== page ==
[1 Qur'án 67:2.]
Here Baha'u'llah is showing us yet another aspect of the depth of meaning with Sacred Texts. He has already established that one meaning of the terms "sun", "moon" and "stars" are the divines in all the various Faiths. Now He is giving us another definition: that of prayer.
Every religion has some form of prayer, some way for people to commune with their Creator.
But, and here has been the kicker throughout history, they all do it differently. Some stand, some kneel, some raise their hands, others have their hands at their sides. The confusion, though, arises when some feel that the way they pray is the "correct" one. They confuse the form of the prayer for the state of prayer.
Prayer is an inner condition. It is a state of the soul. The way that we get to that state depends upon the individual. And when we achieve that state, when we immerse ourselves in the spirit of the prayer, then it feels as if our entire being is lit up. We feel that warmth and glow, as if our spirit was bathing in sunlight. We are recharged, spiritually, and we are more susceptible to the promptings of the spirit.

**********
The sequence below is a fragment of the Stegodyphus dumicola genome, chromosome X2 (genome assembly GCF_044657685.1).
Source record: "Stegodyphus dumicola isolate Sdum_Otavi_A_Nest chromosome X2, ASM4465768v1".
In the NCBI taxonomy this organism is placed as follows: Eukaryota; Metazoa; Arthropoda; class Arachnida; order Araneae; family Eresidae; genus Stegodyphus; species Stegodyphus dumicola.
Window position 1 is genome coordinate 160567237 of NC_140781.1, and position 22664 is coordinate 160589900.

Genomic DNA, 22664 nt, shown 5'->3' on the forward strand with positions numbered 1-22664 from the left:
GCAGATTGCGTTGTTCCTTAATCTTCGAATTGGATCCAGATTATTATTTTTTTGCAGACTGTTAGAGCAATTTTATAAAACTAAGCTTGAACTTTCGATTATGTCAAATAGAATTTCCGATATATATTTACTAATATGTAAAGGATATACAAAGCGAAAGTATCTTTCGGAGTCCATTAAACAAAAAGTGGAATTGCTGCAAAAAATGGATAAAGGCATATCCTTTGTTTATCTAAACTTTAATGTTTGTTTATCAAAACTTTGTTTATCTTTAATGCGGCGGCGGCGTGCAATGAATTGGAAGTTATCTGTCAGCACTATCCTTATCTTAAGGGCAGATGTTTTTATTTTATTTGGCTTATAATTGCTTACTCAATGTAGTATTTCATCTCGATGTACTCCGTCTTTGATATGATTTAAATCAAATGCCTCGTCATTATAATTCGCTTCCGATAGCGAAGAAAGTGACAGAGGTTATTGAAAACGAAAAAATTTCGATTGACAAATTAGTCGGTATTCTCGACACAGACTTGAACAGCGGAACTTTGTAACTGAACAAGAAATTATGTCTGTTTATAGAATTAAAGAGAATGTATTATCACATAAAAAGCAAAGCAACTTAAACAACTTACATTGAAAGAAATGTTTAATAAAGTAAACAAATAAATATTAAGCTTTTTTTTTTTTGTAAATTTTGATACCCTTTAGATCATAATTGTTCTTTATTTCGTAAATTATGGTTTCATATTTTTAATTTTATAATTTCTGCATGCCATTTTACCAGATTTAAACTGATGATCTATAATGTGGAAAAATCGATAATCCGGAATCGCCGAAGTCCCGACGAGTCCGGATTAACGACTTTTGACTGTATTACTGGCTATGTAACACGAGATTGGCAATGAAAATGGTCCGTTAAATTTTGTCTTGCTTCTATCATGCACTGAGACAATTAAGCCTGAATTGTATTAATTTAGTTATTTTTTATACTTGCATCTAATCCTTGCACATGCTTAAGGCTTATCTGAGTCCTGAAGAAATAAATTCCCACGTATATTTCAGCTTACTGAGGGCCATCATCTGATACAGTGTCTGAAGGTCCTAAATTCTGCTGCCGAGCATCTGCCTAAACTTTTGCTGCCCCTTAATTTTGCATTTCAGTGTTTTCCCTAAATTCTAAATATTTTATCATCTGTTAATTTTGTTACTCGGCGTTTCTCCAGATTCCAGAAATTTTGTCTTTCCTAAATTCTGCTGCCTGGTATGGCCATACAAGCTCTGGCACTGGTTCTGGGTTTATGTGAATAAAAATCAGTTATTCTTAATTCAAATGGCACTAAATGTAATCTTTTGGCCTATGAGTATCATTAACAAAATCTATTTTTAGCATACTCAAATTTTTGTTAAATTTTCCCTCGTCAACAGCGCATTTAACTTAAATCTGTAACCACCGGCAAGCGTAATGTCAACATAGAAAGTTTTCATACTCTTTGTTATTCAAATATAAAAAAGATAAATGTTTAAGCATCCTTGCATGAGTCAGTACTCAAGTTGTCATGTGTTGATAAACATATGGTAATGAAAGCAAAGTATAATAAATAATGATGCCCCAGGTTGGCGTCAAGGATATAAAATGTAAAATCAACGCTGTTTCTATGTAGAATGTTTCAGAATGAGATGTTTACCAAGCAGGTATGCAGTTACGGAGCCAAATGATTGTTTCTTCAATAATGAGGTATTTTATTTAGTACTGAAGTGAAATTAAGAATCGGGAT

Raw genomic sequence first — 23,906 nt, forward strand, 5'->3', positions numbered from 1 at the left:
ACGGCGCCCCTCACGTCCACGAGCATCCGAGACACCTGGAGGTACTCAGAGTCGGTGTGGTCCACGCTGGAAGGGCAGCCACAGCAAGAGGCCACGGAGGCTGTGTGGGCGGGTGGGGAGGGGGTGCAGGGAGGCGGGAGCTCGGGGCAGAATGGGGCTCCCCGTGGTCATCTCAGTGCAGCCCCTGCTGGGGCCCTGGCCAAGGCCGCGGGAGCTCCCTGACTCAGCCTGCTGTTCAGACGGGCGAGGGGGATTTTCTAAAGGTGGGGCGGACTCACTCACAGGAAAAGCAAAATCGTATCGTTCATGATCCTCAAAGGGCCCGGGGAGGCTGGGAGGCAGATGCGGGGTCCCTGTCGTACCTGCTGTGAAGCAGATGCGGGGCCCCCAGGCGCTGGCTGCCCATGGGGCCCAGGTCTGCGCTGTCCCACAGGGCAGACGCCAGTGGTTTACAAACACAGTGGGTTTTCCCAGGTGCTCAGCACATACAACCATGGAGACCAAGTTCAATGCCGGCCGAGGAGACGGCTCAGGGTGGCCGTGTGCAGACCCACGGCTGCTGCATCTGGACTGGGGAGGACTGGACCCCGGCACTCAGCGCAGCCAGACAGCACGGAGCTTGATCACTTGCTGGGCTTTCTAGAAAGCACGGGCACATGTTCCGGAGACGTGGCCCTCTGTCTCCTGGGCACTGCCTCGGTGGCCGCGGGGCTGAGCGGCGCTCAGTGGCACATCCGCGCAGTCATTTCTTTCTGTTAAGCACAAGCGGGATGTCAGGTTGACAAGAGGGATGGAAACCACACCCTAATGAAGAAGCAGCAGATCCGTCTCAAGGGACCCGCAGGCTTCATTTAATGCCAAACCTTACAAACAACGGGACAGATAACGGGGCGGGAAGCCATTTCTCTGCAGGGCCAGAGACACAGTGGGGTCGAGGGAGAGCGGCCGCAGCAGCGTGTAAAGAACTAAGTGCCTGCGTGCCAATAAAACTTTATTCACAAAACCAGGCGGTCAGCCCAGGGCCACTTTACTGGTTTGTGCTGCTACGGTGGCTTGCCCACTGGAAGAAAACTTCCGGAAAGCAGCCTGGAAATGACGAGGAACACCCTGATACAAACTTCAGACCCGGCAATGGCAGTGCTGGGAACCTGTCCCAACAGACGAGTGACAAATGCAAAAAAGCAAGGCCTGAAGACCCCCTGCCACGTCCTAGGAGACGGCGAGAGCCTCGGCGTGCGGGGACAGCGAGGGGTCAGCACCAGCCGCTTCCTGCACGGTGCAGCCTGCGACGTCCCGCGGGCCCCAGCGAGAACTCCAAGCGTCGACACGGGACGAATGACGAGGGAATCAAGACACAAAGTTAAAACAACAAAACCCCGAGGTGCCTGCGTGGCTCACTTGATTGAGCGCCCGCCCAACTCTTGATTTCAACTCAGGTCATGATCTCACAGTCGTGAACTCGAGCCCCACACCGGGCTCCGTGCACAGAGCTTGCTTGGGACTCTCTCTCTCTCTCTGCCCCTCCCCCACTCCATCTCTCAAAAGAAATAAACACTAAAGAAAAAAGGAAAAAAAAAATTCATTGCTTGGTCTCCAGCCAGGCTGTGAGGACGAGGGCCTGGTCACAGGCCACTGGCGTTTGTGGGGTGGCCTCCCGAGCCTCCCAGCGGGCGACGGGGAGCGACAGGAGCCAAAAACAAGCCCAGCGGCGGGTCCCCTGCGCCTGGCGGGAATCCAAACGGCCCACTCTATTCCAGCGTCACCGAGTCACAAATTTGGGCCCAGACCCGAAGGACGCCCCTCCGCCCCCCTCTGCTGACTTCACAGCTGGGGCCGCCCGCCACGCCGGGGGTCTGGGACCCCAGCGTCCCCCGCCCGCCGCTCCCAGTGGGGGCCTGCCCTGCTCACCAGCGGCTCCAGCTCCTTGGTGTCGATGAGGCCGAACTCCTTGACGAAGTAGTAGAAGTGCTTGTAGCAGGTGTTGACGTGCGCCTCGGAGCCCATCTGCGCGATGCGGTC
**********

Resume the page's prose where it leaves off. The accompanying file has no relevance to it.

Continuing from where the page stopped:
This is something that every Messenger of God has helped us learn.
Now, looking at that last line, Baha'u'llah quotes the Qur'an, and it is an interesting quote. It doesn't appear, to us at least, to have any direct bearing on the topic at hand. However, when we look at the next line verse in the Surih of Mulk, it reads, "[And] who created seven heavens in layers. You do not see in the creation of the Most Merciful any inconsistency. So return [your] vision [to the sky]; do you see any breaks?" This is the translation that seemed to really call attention to the idea of singularity in the sky. In other translations it reads, "Canst thou see any rifts", or "can you see any disorder".
When we refer this to the idea of prayer, we begin to see the consistency throughout all faiths. There is no division. They all refer us to prayer.
There are wonderful examples on YouTube about people of one faith praying like those of another. Of course, this is limited to a few sects, such as this Buddhist group (above) praying like Muslims, but still, it shows further consistency and crossover between the different faiths.